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St. Gall Project
Since 2005, CMRS has been the administrative home to the St. Gall project. The project's departure point is an extraordinary drawing of an ideal monastery, known as the Plan of St. Gall. Created in the early ninth century, the Plan is the oldest surviving visualization of a building complex produced in the Middle Ages, containing ground plans for some forty buildings, ranging from a church, monastic school, abbot's residence, and infirmary, to such mundane elements as a water mill, stables, and poultry houses. The project has been generously supported by grants from the Andrew W. Mellon Foundation.
The first phase of the project (2005-2008) was directed by former CMRS Director Professor Patrick Geary (History, UCLA) and Professor Bernard Frischer, former UCLA professor and current Director of the University of Virginia's Institute for Advanced Technology in the Humanities. The central product of this phase is a digital reproduction of the Plan, including searchable indices of its buildings and their notations. Complimenting the Plan itself are a series of material culture databases which provide information about actual Carolingian monastic complexes, including ground plans of known buildings and objects used in monastic life. Other resources provided include 2-D and 3-D models for reconstructions of the Plan's monastery, bibliography on the Plan and Carolingian culture, and full texts of important works on the Plan of St. Gall and Carolingian monasticism (Horn & Born's Plan of St. Gall, Jacobsen's Klosterplan von St. Gallen, and Hildemar's Expositio Regulae). This phase of the project was carried out by UCLA graduate students under the guidance of Dr. Barbara Schedl.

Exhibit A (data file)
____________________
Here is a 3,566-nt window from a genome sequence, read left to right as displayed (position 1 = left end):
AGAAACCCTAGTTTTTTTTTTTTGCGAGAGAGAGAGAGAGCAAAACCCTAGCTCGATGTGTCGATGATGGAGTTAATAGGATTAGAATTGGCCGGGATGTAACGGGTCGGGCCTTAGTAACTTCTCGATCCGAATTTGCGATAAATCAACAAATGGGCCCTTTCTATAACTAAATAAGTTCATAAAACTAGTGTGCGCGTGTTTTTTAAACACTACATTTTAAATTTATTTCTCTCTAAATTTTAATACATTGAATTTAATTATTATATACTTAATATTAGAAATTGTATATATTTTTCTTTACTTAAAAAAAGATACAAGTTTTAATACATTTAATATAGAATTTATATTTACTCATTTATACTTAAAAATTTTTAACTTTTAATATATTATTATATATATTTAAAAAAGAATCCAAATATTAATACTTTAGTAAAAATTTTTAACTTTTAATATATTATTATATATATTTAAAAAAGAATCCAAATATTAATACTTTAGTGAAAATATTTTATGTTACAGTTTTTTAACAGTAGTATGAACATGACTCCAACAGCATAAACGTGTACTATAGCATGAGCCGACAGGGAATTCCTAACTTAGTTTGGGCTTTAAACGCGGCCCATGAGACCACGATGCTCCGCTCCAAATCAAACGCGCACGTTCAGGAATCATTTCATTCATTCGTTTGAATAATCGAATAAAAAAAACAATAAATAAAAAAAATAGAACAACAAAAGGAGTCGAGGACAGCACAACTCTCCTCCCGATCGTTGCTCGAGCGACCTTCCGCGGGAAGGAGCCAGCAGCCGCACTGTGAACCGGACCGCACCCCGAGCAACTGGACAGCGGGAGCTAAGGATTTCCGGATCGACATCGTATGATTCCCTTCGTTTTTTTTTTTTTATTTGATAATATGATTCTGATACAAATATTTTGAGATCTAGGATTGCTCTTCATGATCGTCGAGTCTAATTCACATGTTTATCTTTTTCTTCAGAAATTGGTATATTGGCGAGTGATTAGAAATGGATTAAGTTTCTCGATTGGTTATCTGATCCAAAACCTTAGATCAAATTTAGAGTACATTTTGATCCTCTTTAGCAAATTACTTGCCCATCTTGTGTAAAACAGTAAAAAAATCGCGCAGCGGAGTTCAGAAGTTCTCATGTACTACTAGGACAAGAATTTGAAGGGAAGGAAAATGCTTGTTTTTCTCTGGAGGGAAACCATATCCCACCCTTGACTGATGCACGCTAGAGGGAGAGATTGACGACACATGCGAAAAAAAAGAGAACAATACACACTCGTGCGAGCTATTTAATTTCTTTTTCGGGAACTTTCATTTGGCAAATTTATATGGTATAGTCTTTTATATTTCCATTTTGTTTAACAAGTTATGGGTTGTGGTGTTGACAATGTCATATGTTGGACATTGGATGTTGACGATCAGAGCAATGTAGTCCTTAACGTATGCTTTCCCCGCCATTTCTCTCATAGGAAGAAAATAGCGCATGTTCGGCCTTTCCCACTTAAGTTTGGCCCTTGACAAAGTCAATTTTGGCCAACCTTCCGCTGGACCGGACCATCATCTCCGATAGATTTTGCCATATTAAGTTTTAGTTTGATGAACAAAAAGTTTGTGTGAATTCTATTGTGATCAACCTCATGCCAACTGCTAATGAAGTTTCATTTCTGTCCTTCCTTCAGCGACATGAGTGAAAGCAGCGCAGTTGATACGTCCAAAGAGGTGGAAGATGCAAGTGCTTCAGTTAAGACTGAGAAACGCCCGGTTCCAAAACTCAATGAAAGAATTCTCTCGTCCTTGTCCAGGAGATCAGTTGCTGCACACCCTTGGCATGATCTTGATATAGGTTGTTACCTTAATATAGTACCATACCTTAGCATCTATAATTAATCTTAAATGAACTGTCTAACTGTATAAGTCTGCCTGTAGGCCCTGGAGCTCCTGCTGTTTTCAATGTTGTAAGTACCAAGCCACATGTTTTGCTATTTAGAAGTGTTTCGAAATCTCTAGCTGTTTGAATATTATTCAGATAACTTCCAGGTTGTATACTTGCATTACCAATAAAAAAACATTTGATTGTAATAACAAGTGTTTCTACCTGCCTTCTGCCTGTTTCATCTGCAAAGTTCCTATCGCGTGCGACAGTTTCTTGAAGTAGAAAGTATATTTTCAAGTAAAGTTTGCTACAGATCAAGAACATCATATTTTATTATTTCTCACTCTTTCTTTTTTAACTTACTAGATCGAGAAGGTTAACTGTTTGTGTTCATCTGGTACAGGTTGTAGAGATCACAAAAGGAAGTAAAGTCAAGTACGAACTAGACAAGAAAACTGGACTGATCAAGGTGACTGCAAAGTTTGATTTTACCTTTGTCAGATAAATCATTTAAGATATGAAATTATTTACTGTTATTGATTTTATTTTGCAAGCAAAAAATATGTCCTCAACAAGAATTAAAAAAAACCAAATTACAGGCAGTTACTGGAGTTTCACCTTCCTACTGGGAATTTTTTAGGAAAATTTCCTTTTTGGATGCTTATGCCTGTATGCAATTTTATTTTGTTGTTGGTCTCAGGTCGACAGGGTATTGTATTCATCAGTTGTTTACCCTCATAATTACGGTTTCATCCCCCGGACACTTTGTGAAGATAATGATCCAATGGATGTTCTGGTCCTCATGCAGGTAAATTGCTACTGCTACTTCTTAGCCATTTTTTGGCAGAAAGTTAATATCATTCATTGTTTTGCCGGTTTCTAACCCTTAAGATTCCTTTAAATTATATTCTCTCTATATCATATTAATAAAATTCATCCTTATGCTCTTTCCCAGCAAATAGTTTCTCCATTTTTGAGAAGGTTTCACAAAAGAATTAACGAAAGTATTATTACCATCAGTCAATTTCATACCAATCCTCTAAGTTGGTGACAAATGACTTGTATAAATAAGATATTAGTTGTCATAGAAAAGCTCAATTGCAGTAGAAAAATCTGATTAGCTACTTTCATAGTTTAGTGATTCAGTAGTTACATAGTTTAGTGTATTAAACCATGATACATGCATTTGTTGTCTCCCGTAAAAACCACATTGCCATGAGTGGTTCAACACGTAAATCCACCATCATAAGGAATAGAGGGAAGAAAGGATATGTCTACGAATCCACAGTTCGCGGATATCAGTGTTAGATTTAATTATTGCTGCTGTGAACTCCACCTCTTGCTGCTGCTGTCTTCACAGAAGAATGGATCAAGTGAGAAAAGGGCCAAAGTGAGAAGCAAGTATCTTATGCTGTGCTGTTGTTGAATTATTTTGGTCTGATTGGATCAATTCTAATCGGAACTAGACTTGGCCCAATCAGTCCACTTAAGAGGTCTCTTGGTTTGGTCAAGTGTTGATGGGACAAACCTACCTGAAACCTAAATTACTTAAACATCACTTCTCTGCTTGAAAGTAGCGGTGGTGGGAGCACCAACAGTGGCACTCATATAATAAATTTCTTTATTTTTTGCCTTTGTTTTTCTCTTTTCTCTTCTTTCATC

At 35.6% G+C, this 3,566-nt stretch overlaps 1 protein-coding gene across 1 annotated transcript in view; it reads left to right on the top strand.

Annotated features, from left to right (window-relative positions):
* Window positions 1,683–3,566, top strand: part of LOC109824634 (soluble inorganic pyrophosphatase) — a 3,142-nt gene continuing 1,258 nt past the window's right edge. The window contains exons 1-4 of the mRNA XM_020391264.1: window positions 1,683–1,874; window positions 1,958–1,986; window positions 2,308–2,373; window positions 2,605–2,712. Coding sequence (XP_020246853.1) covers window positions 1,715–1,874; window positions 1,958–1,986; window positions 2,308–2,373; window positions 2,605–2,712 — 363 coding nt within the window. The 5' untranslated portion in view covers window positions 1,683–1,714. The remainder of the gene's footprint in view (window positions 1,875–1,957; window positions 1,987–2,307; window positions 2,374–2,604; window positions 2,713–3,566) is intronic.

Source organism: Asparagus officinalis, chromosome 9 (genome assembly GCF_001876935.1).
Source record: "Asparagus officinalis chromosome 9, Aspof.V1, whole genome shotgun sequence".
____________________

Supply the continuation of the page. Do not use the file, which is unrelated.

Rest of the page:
The second phase of the project (2008-2012) is directed by Professor Geary. The central task of this phase is to digitally reconstruct the libraries of Reichenau and St. Gall. During 2008-2009, a feasibility study was conducted which established the technical, scholarly and fiscal requirements for this task, and digitized 30 manuscripts from Reichenau now held at the Karlsruhe Badische Landesbibliothek.
From 2009-2012, the manuscript database is being expanded and will contain 170 manuscripts Carolingian manuscripts associated with one of the monasteries. In addition to high-resolution images of each page, metadata is provided for each manuscript, including a table of contents, basic bibliography on the manuscript itself and the texts it contains, and a codicological description. This phase of the project was managed by Dr. Julian Hendrix and carried out by Dr. Richard Pollard, Dr. Joshua Westgard, and UCLA graduate students.
The project can be viewed at